10 Questions About Rum, Answered
The more you learn about rum, the more you realize it’s the most underappreciated major spirit, by far. It’s like that “humans only use 10% of their brains” thing: drinks fans only appreciate a small fraction of the vast, varied universe of rum. Rum is the “noble spirit;” it’s also the global spirit, the oldest commercially produced spirit, and the first All-American spirit. Below you’ll find answers to 10 key questions about rum—including where our new favorite drinking euphemism, “splicing the mainbrace,” comes from.
What is rum, exactly?Excellent kick-off question, because rum is one of the least classified spirits there is, meaning there aren’t a lot of rules and regulations governing its production. In short, rum is a distilled beverage derived from the byproducts of sugarcane. There are two main types—traditional (aka industrial) rum, and “agricultural” (rhum agricole). Traditional rum is made from molasses (and other sugarcane byproducts), while rhum agricole comes from sugarcane juice. Generally speaking, cane juice rum has an earthier flavor profile than traditional rum, which tends to have more fruit and caramelized notes. The vast majority of rums fall in the “traditional” category.
Where is rum made?Rum can be (and is) made just about anywhere sugarcane is cultivated or imported, but the bulk of current rum production takes place in the Caribbean and Latin America. There is one Caribbean territory with its own “controlled designation of origin” (a French term abbreviated as AOC), and that’s the French island of Martinique. Only rum produced from sugarcane grown in authorized areas of Martinique can be marketed as “AOC Martinique Rhum agricole.” But cane juice rum is also produced in Haiti and Guadeloupe—and you can find it from distillers in Trinidad, Panama, and the Dominican Republic. The more common traditional rum comes from just about every island in the Caribbean (and many nations on earth).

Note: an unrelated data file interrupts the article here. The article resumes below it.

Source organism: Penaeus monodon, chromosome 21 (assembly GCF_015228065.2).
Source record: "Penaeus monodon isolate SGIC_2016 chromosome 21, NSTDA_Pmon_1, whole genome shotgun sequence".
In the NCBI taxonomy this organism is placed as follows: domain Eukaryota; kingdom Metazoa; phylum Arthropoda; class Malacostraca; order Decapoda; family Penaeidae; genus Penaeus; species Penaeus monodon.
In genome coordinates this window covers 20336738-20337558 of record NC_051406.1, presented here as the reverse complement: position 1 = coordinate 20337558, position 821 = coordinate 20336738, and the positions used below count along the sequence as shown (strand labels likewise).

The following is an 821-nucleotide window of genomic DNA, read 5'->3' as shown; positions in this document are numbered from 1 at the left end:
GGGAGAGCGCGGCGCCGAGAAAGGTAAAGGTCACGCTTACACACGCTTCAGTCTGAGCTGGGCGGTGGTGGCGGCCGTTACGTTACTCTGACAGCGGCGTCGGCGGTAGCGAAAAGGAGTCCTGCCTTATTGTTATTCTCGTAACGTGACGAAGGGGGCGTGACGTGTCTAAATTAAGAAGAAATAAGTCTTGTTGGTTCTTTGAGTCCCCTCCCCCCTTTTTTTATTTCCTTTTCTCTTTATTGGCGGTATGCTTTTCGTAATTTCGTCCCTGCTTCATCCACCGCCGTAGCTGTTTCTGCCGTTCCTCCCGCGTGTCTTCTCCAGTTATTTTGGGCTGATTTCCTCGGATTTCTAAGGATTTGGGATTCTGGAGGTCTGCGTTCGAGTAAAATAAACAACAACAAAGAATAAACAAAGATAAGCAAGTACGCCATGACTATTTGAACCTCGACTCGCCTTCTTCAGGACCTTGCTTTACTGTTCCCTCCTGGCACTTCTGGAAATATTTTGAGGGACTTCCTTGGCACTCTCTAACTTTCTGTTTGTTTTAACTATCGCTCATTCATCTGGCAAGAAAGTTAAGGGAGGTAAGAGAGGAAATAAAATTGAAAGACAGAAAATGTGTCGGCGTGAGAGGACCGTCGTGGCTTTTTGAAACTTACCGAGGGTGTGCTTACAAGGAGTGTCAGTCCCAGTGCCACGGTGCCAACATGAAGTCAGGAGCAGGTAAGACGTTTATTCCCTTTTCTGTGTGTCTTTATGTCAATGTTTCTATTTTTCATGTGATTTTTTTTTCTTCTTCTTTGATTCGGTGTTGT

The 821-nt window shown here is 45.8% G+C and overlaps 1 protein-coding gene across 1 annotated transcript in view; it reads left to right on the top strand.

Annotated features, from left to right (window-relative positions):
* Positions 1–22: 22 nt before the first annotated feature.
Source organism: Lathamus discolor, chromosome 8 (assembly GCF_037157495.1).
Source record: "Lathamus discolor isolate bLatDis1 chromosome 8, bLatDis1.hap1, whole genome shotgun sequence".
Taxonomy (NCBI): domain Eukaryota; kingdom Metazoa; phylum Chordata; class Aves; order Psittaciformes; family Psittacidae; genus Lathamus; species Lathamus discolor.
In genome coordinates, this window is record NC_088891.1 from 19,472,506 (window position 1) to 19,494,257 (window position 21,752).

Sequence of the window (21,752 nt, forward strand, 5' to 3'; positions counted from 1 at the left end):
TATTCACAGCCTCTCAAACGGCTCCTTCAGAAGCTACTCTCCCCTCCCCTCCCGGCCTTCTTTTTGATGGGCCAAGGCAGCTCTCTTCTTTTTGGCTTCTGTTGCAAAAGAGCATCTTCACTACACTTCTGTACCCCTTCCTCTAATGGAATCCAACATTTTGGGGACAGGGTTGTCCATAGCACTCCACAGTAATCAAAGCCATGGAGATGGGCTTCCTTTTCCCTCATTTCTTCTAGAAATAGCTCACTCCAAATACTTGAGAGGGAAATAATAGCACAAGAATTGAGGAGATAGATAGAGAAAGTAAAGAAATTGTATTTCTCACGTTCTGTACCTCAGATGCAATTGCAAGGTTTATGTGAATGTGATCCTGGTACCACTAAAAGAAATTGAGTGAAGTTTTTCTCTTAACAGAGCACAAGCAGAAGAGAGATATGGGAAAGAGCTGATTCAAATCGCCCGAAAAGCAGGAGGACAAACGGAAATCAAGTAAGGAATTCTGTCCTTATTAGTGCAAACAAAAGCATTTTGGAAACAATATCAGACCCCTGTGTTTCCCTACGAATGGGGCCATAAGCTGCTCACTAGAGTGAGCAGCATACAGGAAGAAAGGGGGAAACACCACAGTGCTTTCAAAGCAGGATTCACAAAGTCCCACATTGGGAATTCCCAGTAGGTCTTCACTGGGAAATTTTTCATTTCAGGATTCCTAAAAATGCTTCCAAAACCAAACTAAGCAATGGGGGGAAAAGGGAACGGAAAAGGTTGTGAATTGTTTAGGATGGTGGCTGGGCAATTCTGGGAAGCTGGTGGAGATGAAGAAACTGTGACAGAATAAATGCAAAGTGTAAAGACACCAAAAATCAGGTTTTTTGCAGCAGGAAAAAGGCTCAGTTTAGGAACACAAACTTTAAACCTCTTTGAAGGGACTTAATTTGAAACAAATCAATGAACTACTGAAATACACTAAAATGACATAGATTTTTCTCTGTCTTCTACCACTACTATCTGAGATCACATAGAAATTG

What are the differences between light and dark rums?One of the results of having no strict classification is that rum’s considerable variety is very difficult to, uh, ... classify. A common, but flawed, method is to organize rums by colors, ranging from clear and colorless to black. As cocktail blogger Matt Pietrek points out, this categorization is flawed because within each color designation there can be huge differences in flavor profiles, aging, filtering, and so forth. But it’s one way to try categorize the uncategorizable, so... in we go:
- All rum starts out clear and colorless. It can go to market that way if it’s unaged, aged in stainless steel tanks, or filtered after aging in oak to remove any color picked up in the process. Its flavor profile can vary wildly, though many white rums are on the sweeter, less bold side of the spectrum.
- Gold or amber rum is usually aged in oak barrels and, broadly speaking, is medium bodied with a more pronounced flavor than light rum. Its color can come from the barrel and/or from added caramel.
- Dark rums range in color from brown to red to black, are aged in charred oak barrels, and usually contain coloring and flavoring agents such as caramel or molasses.
What is Navy-strength rum?The best definition of Navy-strength rum is rum that clocks in at no less than 114 proof. And there’s a good story behind it: During the heyday of the British Royal Navy, sailors got a daily ration of rum, and, to ensure that this supply wouldn’t neutralize the gunpowder onboard if it leaked, the rum was meant to be 57% abv (114 proof). The high alcohol level guaranteed that if the rum mixed with the gunpowder, the gunpowder would remain flammable. Legend has it that sailors would prove that rum-soaked gunpowder would still burn, by, you know, lighting it on fire. This yielded the term “proof.” It also proved the Navy wasn’t buying watered-down rum.